Opinion - Commentary

Opinion: Why Beijing is cheering on the U.S. debt ceiling fight

Michael Farr and Dan Mahaffee
The U.S. Capitol Building is seen on January 19, 2023 in Washington, DC.
Anna Moneymaker | Getty Images

The contours of divided government in Washington are now clear: The main point of contention is the looming debt ceiling deadline, and the main area of agreement is addressing systemic competition with Communist China.

While they can seem like different issues, they are closely related.

Continued brinksmanship and extremism over the debt ceiling is only serving to undercut a key element of U.S. strength, as we call into question our very own financial and economic leadership.

When we say that we are in a "systemic competition" with the Chinese Communist Party, it means that this competition is not just of military power or diplomatic influence, but also economic, financial, and technological strengths.

On one side is a U.S.-led system; on the other, is Beijing's, better-suited for authoritarian rule. Each element of a nation's policy toolbox, be it military hardware or financial influence, is critical to this competition — and demonstrating to the world towards which side it is better to align.

Policymakers in both parties recognize this competition's magnitude.

The 365-65 vote creating the House Select Committee on the Strategic Competition Between the U.S. and the Chinese Communist Party demonstrates this. Therefore, as the both sides in Washington seek to outdo each other on a tough-on-China approach, radicals on the debt ceiling are counterproductively undermining fundamental drivers of U.S. strength — the dominance of the U.S. dollar, U.S. financial institutions, and Wall Street.

Fed Chair Jerome Powell believes Congress will act to raise the debt ceiling
Fed Chair Jerome Powell believes Congress will act to raise the debt ceiling

The Chinese leadership understands that it still operates in a U.S. dollar-denominated world, and it will still take years to replace U.S. dollars, financial institutions, and other elements of the economy.

The quick response by the U.S., Europe, Japan, and other major democracies to punish Russia's Ukraine invasion demonstrated to Beijing the consequences it could face in a showdown over Taiwan or other conflict with the U.S. and allies.

At the same time, Moscow's ability still to maneuver around sanctions and the decidedly mixed response from India, Brazil, South Africa, and other developing "Global South" countries suggests an opening for an alternative to American leadership, be it political, military, or economic.

History also demonstrates how the loss of financial influence quickly diminishes geopolitical strength.

The prominence of the British Empire grew not just from the Royal Navy but also the City of London. The British Pound was synonymous with British power. Empire and financial influence waned, and for Britain —even with the economic disruptions that ensued — it was an ally in the U.S. rising to power.

It will not be an easy transition for the world if U.S. financial leadership collapses.

Therefore, it is very dangerous for policymakers to play games with the debt ceiling.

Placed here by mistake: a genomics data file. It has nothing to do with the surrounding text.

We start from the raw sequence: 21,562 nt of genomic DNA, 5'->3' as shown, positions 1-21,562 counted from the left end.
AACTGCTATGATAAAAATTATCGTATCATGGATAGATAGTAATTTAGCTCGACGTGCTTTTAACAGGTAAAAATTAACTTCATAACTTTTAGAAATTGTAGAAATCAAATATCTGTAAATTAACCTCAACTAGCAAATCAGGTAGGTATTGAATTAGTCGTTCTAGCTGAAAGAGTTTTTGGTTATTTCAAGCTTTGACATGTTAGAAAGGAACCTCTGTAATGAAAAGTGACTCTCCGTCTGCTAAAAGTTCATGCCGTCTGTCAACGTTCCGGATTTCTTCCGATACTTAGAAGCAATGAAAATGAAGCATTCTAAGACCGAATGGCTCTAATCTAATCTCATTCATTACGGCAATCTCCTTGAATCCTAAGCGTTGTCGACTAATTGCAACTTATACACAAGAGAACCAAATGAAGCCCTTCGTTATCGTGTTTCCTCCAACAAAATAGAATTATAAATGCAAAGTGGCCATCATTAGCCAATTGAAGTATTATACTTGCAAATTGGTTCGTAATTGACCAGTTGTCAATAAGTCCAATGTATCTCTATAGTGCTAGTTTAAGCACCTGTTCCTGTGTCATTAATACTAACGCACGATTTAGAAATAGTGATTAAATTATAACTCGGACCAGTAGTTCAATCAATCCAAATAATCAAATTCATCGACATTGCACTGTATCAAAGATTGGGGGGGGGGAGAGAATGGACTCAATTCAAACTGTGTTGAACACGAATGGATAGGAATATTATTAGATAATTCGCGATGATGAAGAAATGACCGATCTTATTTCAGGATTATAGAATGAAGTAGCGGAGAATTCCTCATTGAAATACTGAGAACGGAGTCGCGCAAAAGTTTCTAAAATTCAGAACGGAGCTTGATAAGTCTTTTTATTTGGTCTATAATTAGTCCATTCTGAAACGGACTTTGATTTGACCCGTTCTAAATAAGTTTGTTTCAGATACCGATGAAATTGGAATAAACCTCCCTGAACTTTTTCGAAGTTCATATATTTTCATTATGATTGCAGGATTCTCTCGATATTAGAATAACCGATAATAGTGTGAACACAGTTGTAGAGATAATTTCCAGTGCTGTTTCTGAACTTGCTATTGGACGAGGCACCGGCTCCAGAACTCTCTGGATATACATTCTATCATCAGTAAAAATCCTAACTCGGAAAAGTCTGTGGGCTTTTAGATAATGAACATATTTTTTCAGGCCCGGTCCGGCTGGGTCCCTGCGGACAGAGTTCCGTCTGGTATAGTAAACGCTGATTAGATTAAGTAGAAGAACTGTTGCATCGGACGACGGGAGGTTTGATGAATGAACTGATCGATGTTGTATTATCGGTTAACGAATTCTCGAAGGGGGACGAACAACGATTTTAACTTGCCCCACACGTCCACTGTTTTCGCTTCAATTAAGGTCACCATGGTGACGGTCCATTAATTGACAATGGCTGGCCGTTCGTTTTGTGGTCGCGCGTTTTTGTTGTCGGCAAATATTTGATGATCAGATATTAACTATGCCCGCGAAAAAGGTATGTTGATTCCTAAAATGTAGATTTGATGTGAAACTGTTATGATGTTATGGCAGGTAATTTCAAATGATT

Yes, we acknowledge that our nation faces severe fiscal challenges in our debt, deficits, and unfunded programs. Resolving those deeper and more intractable challenges requires a thoughtful, bipartisan solution, as many will likely feel the pain.

The current approach of holding our economy and U.S. financial leadership hostage is not the solution.

A paramedic does not demand an exercise and fitness plan before resuscitating a heart attack patient.

Further suggesting absurd solutions like minting coins or altogether ignoring the debt ceiling suggest that we are fundamentally unserious about our profligacy. The damage of default is far worse, but damage is already being done to our economic and financial position.

Washington can demonstrate a more responsible and serious approach by embracing where past plans have sought to find compromise on the spending cuts and tax hikes that will be required for any real plan to address debt and deficits.

White House economist breaks down where negotiations stand to increase the debt limit
White House economist breaks down where negotiations stand to increase the debt limit

Political rhetoric and spending gimmicks employed by both sides will not solve the burden we are leaving future generations of Americans.

We write here about the geopolitical costs of default, but make no mistake, every American household would feel the pain.

Greg Valliere, chief U.S. policy strategist at AGF Investments, writes, "hard-line House Republicans, who are already suspicious of [House Speaker Kevin] McCarthy, will reject any deal that has some spending increases. If only a half-dozen Republicans refuse to raise the debt ceiling, that could kill the bill and intensify fears of a debt default."

Our policymakers need to address our debt problems in a serious manner.

There are many strengths that the U.S. still has in this competition, and we still attract the best and brightest from around the world. Undermining that because of political extremes and economic pipe dreams only serves our competitors' interests.

Dan Mahaffee manages the Center for the Study of the Presidency and Congress's policy programs, and serves as corporate secretary to the 35-member board of trustees. Michael Farr is a CNBC contributor and president of the Washington, D.C. investment advisory firm, Farr, Miller, & Washington.